5 Key Real Estate Terms For First Time Home Buyers

Dated: 12/07/2017

Views: 155

If you're in the market as a first-time home buyer, I understand how you must feel. I deal with this stuff every day, and I still vividly remember how much information I had to take in. 


While the Residential Purchase Agreement (RPA) is 10-pages long, you don't need to have an attorney's level of understanding in order to have a successful home buying experience. However, there are a few key terms you'll need to at least be familiar with:


  1. Escrow - The word "escrow" can be used interchangeably depending on the context. Escrow can mean either the process through which real estate is exchanged, or it can mean the trust account that escrow companies use to distribute funds at the close of the transaction. 

  2. Deposit - The deposit is the "good faith" or earnest money that is put into the escrow trust account once escrow has been opened. Traditionally, the deposit is 3% of the purchase price.

  3. Down Payment - Not to be confused with the deposit, the down payment is the amount of money put towards the purchase price. The purchase price minus the down payment will equal the required loan amount.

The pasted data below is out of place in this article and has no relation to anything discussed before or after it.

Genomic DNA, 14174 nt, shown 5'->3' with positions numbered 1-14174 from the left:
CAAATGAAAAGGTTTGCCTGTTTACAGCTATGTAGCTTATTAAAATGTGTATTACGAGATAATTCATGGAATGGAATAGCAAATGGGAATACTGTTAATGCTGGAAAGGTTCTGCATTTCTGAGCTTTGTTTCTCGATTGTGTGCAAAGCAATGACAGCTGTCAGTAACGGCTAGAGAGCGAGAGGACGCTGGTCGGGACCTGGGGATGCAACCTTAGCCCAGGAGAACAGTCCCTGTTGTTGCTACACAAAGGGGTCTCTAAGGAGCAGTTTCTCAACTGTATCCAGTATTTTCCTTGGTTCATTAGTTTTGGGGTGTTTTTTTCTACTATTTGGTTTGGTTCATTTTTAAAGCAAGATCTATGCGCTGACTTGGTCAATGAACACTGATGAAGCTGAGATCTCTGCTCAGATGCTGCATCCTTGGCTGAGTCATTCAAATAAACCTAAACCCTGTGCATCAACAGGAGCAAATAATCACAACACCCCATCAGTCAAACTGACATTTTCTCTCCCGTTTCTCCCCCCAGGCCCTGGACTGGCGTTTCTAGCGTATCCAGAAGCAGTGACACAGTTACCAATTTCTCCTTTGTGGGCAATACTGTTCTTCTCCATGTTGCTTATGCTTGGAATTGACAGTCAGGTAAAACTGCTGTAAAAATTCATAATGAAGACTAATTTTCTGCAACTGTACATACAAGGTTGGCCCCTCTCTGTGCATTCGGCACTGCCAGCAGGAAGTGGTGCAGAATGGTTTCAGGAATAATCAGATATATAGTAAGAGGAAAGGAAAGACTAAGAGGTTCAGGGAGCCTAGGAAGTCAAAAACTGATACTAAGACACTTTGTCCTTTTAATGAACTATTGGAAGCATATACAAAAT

4. Title/Vesting - The property title explains how ownership will be held, and/or who will hold title, or legal ownership of the property. Under California law, there are various ways that individuals can hold title to a single property, which affords those individuals certain rights and privileges depending on how they choose to hold it. If you are buying the property with your spouse or partner, you will most likely choose to hold title as "joint tenants", meaning both individuals hold an equal interest in the property, and that interest can be passed on to survivors without going through a probate sale.

  5. Contingencies - A contingency is an "if, then" clause that must be satisfied in order for you to move forward with the purchase. For example, the loan contingency means your offer is contingent upon your approval for a home loan. The inspection contingency means that your offer is contingent upon a satisfactory, professional home inspection.


Before you start writing offers, it's important that you understand all the terms and conditions of the purchase agreement. The last thing you'll want to do is sign a 10-page agreement that you know nothing about just as you're about to make the biggest investment of your life. 


A little investment of time goes a long way in terms of providing you with peace of mind. Not only that, but there is a good amount of strategizing that can be done using the different "toggles" in the purchase agreement to write a strong offer, which can ultimately save you a lot of money by avoiding a bidding war.


If you have any questions at all, please don't be a stranger about reaching out. 

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Andrew Ramirez

Andrew Ramirez was born and raised in Orange County, living in Irvine and Tustin as a child before moving to Costa Mesa in 2001. He lived there for twelve years before marrying his high school sweethe....

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